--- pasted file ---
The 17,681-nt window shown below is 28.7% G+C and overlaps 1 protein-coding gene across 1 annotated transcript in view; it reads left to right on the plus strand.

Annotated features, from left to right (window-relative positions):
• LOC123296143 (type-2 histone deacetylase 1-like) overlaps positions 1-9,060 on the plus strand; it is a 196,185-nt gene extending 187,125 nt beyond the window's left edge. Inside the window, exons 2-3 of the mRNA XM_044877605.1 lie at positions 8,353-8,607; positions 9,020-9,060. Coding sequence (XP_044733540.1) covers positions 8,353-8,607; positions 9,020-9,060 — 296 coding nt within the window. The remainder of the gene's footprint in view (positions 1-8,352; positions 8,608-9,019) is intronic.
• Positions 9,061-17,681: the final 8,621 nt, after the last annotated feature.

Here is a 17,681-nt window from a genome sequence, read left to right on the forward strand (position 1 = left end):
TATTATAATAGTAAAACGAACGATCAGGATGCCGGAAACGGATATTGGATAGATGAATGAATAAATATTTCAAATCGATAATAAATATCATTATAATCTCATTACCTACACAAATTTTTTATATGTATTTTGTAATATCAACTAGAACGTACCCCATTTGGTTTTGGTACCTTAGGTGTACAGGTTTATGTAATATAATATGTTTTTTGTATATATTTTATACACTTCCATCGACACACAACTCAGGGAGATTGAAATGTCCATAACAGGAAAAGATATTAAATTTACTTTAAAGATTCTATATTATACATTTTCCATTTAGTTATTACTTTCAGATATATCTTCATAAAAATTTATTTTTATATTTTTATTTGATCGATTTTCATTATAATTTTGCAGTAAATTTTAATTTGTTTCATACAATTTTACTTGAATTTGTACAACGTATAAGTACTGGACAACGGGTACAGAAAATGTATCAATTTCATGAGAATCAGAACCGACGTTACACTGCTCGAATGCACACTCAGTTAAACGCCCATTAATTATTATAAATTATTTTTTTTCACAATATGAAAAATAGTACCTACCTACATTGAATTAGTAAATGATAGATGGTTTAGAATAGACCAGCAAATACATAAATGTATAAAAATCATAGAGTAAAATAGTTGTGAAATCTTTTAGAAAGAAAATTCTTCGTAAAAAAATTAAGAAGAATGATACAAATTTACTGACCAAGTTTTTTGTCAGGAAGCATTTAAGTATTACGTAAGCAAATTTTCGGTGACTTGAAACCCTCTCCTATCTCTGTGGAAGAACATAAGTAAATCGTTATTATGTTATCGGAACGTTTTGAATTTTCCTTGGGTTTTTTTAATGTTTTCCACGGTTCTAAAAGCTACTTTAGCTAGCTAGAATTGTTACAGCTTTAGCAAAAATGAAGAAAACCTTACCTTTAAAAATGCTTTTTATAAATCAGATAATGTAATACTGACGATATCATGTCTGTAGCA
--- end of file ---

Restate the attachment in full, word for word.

The 17,681-nt window shown below is 28.7% G+C and overlaps 1 protein-coding gene across 1 annotated transcript in view; it reads left to right on the plus strand.

Annotated features, from left to right (window-relative positions):
• LOC123296143 (type-2 histone deacetylase 1-like) overlaps positions 1-9,060 on the plus strand; it is a 196,185-nt gene extending 187,125 nt beyond the window's left edge. Inside the window, exons 2-3 of the mRNA XM_044877605.1 lie at positions 8,353-8,607; positions 9,020-9,060. Coding sequence (XP_044733540.1) covers positions 8,353-8,607; positions 9,020-9,060 — 296 coding nt within the window. The remainder of the gene's footprint in view (positions 1-8,352; positions 8,608-9,019) is intronic.
• Positions 9,061-17,681: the final 8,621 nt, after the last annotated feature.

Here is a 17,681-nt window from a genome sequence, read left to right on the forward strand (position 1 = left end):
TATTATAATAGTAAAACGAACGATCAGGATGCCGGAAACGGATATTGGATAGATGAATGAATAAATATTTCAAATCGATAATAAATATCATTATAATCTCATTACCTACACAAATTTTTTATATGTATTTTGTAATATCAACTAGAACGTACCCCATTTGGTTTTGGTACCTTAGGTGTACAGGTTTATGTAATATAATATGTTTTTTGTATATATTTTATACACTTCCATCGACACACAACTCAGGGAGATTGAAATGTCCATAACAGGAAAAGATATTAAATTTACTTTAAAGATTCTATATTATACATTTTCCATTTAGTTATTACTTTCAGATATATCTTCATAAAAATTTATTTTTATATTTTTATTTGATCGATTTTCATTATAATTTTGCAGTAAATTTTAATTTGTTTCATACAATTTTACTTGAATTTGTACAACGTATAAGTACTGGACAACGGGTACAGAAAATGTATCAATTTCATGAGAATCAGAACCGACGTTACACTGCTCGAATGCACACTCAGTTAAACGCCCATTAATTATTATAAATTATTTTTTTTCACAATATGAAAAATAGTACCTACCTACATTGAATTAGTAAATGATAGATGGTTTAGAATAGACCAGCAAATACATAAATGTATAAAAATCATAGAGTAAAATAGTTGTGAAATCTTTTAGAAAGAAAATTCTTCGTAAAAAAATTAAGAAGAATGATACAAATTTACTGACCAAGTTTTTTGTCAGGAAGCATTTAAGTATTACGTAAGCAAATTTTCGGTGACTTGAAACCCTCTCCTATCTCTGTGGAAGAACATAAGTAAATCGTTATTATGTTATCGGAACGTTTTGAATTTTCCTTGGGTTTTTTTAATGTTTTCCACGGTTCTAAAAGCTACTTTAGCTAGCTAGAATTGTTACAGCTTTAGCAAAAATGAAGAAAACCTTACCTTTAAAAATGCTTTTTATAAATCAGATAATGTAATACTGACGATATCATGTCTGTAGCA